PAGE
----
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The team’s most obvious opportunities were lost by Luis Suarez, who appeared to be far from his peak. Nunez and Suarez were both used in Uruguay’s final 4-4-2 formation, a decision that, on the other hand, might have lost them the game (Edinson Cavani is not with the squad as he settles in with new side Valencia). Matias Vecino held the ball while Rodrigo Bentancur and Federico Valverde searched for space between the Iranian lines for the majority of the game as Uruguay played with a three in the middle of the midfield.

Vecino had been sacrificed for the last 20 minutes when Alonso altered his tactics. Shortly after, the game’s lone goal was scored, with the play coming from the area that Vecino was no longer defending. With three in the middle, Uruguay is undoubtedly at its best, making it difficult for Alonso to utilize all of his offensive prowess.

What about Ecuador? Are they underdogs? Clean sheets are always appreciated by coaches, so Gustavo Alfaro, the manager of Ecuador, could find solace in his team’s 0-0 draw with Saudi Arabia in the Spanish city of Murcia in June after going three games without conceding. The region’s sizable Ecuadorian community was disappointed by the lack of goals at the opposite end, and the coach was worried about it as well. True, his squad has gone four games without conceding, but Tuesday’s encounter against Japan promises to be a tougher challenge.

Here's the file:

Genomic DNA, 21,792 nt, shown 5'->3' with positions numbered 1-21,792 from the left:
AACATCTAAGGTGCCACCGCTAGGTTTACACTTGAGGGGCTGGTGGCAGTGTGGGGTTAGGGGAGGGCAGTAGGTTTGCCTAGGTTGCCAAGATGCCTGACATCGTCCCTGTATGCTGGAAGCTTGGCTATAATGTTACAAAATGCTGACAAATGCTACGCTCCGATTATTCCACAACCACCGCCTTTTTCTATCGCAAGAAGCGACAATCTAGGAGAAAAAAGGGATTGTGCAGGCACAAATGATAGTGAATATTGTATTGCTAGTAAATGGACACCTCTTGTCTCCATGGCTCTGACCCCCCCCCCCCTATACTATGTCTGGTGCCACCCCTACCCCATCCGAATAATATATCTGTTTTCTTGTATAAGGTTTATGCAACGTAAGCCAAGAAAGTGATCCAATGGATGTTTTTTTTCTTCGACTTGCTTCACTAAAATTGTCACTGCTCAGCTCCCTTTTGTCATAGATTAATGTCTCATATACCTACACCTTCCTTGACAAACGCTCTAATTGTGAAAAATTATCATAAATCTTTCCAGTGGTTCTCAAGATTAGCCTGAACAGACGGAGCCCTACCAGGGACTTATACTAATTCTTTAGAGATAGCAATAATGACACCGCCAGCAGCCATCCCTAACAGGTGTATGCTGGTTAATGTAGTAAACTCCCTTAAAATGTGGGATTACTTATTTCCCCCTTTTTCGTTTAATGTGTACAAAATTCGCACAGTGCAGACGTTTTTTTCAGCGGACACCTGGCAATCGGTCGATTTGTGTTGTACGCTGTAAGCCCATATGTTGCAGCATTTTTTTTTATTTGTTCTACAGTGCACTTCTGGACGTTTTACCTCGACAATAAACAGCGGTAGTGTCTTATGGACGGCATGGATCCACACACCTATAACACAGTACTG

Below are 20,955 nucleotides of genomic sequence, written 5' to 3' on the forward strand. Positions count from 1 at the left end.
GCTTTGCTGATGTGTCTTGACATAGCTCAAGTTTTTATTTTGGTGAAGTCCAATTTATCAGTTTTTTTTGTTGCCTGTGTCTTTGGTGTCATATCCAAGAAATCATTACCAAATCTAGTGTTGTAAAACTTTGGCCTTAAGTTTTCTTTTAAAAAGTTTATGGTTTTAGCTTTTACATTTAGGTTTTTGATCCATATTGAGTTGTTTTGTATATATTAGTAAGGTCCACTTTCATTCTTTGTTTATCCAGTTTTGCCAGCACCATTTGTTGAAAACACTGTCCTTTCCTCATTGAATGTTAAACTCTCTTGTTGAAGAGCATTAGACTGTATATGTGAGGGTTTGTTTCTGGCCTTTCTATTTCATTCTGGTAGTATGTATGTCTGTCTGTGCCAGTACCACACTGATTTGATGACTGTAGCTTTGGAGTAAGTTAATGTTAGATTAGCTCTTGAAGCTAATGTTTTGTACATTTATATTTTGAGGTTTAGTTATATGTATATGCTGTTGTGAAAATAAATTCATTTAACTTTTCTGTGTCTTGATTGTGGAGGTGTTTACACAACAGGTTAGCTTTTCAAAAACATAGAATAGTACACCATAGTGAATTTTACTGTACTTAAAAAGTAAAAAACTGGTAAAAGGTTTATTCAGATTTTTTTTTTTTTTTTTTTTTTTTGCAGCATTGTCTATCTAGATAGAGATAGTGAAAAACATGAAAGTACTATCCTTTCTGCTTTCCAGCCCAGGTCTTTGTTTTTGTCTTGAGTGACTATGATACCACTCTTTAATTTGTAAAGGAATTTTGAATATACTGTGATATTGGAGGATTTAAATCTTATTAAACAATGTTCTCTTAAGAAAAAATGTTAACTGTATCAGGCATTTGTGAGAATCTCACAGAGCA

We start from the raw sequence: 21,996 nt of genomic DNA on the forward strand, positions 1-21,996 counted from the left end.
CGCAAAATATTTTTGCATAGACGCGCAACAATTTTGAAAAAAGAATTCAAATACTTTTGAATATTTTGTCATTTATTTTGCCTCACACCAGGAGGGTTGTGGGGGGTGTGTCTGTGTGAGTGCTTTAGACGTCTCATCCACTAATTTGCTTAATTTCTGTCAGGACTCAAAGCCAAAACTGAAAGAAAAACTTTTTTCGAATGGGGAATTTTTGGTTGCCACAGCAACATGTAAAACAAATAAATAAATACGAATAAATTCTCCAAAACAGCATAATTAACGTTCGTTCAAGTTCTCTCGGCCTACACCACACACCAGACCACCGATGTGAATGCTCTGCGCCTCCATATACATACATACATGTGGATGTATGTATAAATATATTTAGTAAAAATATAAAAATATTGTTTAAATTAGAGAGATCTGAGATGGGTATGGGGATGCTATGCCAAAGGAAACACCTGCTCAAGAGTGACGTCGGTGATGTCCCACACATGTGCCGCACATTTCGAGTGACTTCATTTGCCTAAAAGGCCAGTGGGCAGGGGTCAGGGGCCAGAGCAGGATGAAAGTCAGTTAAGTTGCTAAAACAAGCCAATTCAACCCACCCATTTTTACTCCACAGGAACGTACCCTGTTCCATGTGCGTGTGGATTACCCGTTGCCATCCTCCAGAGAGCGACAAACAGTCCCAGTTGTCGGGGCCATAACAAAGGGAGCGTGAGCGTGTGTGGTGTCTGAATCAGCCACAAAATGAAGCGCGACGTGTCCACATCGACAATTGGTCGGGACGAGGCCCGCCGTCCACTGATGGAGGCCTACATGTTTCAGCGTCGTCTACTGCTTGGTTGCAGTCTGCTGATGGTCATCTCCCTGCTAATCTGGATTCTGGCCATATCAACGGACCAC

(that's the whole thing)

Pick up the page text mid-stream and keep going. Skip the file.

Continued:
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However, Ecuador has only scored twice during these four games. Ecuador was a free-scoring team at times throughout qualification, but the goals have stopped coming recently. Alfaro might find solace in the fact that his team produced chances against the Saudis in a variety of ways, including Gonzalo Plata’s right-side thrusts, Pervis Estupinan’s left-side crosses, relentless midfield pushing, set-pieces sent into the box, and long balls over the top of the defense.

However, the team is not innovative. Veteran Enner Valencia is the best scorer for Ecuador all time. He probably prefers operating via the middle, as he did in this game to cutting in from the left. And he usually achieves his aims in bursts. The rangy Michael Estrada, the team’s leading scorer in qualification, who came off the bench against the Saudis but is unquestionably the favorite to lead the line in Qatar, is arguably Alfaro’s only option for the central striker position. His six goals, with one exception, came in the early part of the qualifying matches, and Ecuador needs him to regain his best form.

Author: Bobby Parker